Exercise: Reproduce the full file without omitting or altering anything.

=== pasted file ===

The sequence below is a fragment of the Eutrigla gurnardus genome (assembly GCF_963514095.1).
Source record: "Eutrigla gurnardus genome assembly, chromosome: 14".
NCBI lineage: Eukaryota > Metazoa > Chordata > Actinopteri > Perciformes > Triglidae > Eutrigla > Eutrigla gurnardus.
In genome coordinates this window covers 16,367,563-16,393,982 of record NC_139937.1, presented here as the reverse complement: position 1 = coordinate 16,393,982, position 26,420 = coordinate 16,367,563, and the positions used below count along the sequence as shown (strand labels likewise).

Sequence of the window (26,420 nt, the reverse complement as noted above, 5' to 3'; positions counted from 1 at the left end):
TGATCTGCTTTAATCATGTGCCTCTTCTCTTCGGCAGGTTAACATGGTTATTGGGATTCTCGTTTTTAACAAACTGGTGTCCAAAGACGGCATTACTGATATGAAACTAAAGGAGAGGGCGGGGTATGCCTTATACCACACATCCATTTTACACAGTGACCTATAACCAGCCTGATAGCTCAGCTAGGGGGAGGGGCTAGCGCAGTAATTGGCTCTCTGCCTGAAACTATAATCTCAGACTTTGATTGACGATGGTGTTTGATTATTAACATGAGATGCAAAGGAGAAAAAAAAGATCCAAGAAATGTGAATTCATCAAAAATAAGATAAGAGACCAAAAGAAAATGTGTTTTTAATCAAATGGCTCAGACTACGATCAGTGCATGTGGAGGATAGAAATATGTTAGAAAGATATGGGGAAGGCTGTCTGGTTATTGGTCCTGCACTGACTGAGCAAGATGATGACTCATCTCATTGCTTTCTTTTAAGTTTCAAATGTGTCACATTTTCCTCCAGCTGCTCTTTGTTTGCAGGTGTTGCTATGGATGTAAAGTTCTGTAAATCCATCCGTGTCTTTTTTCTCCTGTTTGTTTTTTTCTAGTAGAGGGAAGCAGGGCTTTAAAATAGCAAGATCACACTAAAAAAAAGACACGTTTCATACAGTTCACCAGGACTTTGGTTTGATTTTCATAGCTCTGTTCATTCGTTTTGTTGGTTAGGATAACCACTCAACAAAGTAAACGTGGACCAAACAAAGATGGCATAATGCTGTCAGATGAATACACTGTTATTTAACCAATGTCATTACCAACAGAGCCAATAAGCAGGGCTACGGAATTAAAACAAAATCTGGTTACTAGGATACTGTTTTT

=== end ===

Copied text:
The sequence below is a fragment of the Eutrigla gurnardus genome (assembly GCF_963514095.1).
Source record: "Eutrigla gurnardus genome assembly, chromosome: 14".
NCBI lineage: Eukaryota > Metazoa > Chordata > Actinopteri > Perciformes > Triglidae > Eutrigla > Eutrigla gurnardus.
In genome coordinates this window covers 16,367,563-16,393,982 of record NC_139937.1, presented here as the reverse complement: position 1 = coordinate 16,393,982, position 26,420 = coordinate 16,367,563, and the positions used below count along the sequence as shown (strand labels likewise).

Sequence of the window (26,420 nt, the reverse complement as noted above, 5' to 3'; positions counted from 1 at the left end):
TGATCTGCTTTAATCATGTGCCTCTTCTCTTCGGCAGGTTAACATGGTTATTGGGATTCTCGTTTTTAACAAACTGGTGTCCAAAGACGGCATTACTGATATGAAACTAAAGGAGAGGGCGGGGTATGCCTTATACCACACATCCATTTTACACAGTGACCTATAACCAGCCTGATAGCTCAGCTAGGGGGAGGGGCTAGCGCAGTAATTGGCTCTCTGCCTGAAACTATAATCTCAGACTTTGATTGACGATGGTGTTTGATTATTAACATGAGATGCAAAGGAGAAAAAAAAGATCCAAGAAATGTGAATTCATCAAAAATAAGATAAGAGACCAAAAGAAAATGTGTTTTTAATCAAATGGCTCAGACTACGATCAGTGCATGTGGAGGATAGAAATATGTTAGAAAGATATGGGGAAGGCTGTCTGGTTATTGGTCCTGCACTGACTGAGCAAGATGATGACTCATCTCATTGCTTTCTTTTAAGTTTCAAATGTGTCACATTTTCCTCCAGCTGCTCTTTGTTTGCAGGTGTTGCTATGGATGTAAAGTTCTGTAAATCCATCCGTGTCTTTTTTCTCCTGTTTGTTTTTTTCTAGTAGAGGGAAGCAGGGCTTTAAAATAGCAAGATCACACTAAAAAAAAGACACGTTTCATACAGTTCACCAGGACTTTGGTTTGATTTTCATAGCTCTGTTCATTCGTTTTGTTGGTTAGGATAACCACTCAACAAAGTAAACGTGGACCAAACAAAGATGGCATAATGCTGTCAGATGAATACACTGTTATTTAACCAATGTCATTACCAACAGAGCCAATAAGCAGGGCTACGGAATTAAAACAAAATCTGGTTACTAGGATACTGTTTTT